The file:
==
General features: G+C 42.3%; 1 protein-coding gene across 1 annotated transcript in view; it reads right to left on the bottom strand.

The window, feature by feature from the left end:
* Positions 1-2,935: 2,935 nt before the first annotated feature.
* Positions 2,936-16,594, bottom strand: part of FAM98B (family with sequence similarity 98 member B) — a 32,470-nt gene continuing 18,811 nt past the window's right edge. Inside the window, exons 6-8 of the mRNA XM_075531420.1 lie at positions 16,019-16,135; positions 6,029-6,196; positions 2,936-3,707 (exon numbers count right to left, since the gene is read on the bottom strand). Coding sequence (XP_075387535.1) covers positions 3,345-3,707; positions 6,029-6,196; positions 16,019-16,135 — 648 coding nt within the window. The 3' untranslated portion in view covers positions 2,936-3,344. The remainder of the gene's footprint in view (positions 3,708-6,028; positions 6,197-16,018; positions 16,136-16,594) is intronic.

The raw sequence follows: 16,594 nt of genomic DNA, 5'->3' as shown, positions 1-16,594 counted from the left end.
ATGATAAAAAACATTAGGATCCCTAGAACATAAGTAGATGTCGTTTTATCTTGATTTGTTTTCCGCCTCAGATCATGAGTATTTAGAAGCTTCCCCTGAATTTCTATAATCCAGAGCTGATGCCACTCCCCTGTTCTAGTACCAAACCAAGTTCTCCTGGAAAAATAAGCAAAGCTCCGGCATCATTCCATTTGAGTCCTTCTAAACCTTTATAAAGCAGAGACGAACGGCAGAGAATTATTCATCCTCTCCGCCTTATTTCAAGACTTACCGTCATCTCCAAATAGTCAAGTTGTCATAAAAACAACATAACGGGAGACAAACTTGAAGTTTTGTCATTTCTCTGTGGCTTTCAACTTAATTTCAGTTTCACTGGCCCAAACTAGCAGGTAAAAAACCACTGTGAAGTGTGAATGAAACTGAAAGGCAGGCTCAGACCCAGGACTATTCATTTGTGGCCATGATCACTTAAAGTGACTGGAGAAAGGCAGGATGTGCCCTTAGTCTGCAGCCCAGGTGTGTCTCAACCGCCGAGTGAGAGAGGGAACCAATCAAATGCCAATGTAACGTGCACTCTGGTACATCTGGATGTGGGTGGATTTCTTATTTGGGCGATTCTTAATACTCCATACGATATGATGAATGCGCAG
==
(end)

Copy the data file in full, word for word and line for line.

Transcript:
General features: G+C 42.3%; 1 protein-coding gene across 1 annotated transcript in view; it reads right to left on the bottom strand.

The window, feature by feature from the left end:
* Positions 1-2,935: 2,935 nt before the first annotated feature.
* Positions 2,936-16,594, bottom strand: part of FAM98B (family with sequence similarity 98 member B) — a 32,470-nt gene continuing 18,811 nt past the window's right edge. Inside the window, exons 6-8 of the mRNA XM_075531420.1 lie at positions 16,019-16,135; positions 6,029-6,196; positions 2,936-3,707 (exon numbers count right to left, since the gene is read on the bottom strand). Coding sequence (XP_075387535.1) covers positions 3,345-3,707; positions 6,029-6,196; positions 16,019-16,135 — 648 coding nt within the window. The 3' untranslated portion in view covers positions 2,936-3,344. The remainder of the gene's footprint in view (positions 3,708-6,028; positions 6,197-16,018; positions 16,136-16,594) is intronic.

The raw sequence follows: 16,594 nt of genomic DNA, 5'->3' as shown, positions 1-16,594 counted from the left end.
ATGATAAAAAACATTAGGATCCCTAGAACATAAGTAGATGTCGTTTTATCTTGATTTGTTTTCCGCCTCAGATCATGAGTATTTAGAAGCTTCCCCTGAATTTCTATAATCCAGAGCTGATGCCACTCCCCTGTTCTAGTACCAAACCAAGTTCTCCTGGAAAAATAAGCAAAGCTCCGGCATCATTCCATTTGAGTCCTTCTAAACCTTTATAAAGCAGAGACGAACGGCAGAGAATTATTCATCCTCTCCGCCTTATTTCAAGACTTACCGTCATCTCCAAATAGTCAAGTTGTCATAAAAACAACATAACGGGAGACAAACTTGAAGTTTTGTCATTTCTCTGTGGCTTTCAACTTAATTTCAGTTTCACTGGCCCAAACTAGCAGGTAAAAAACCACTGTGAAGTGTGAATGAAACTGAAAGGCAGGCTCAGACCCAGGACTATTCATTTGTGGCCATGATCACTTAAAGTGACTGGAGAAAGGCAGGATGTGCCCTTAGTCTGCAGCCCAGGTGTGTCTCAACCGCCGAGTGAGAGAGGGAACCAATCAAATGCCAATGTAACGTGCACTCTGGTACATCTGGATGTGGGTGGATTTCTTATTTGGGCGATTCTTAATACTCCATACGATATGATGAATGCGCAG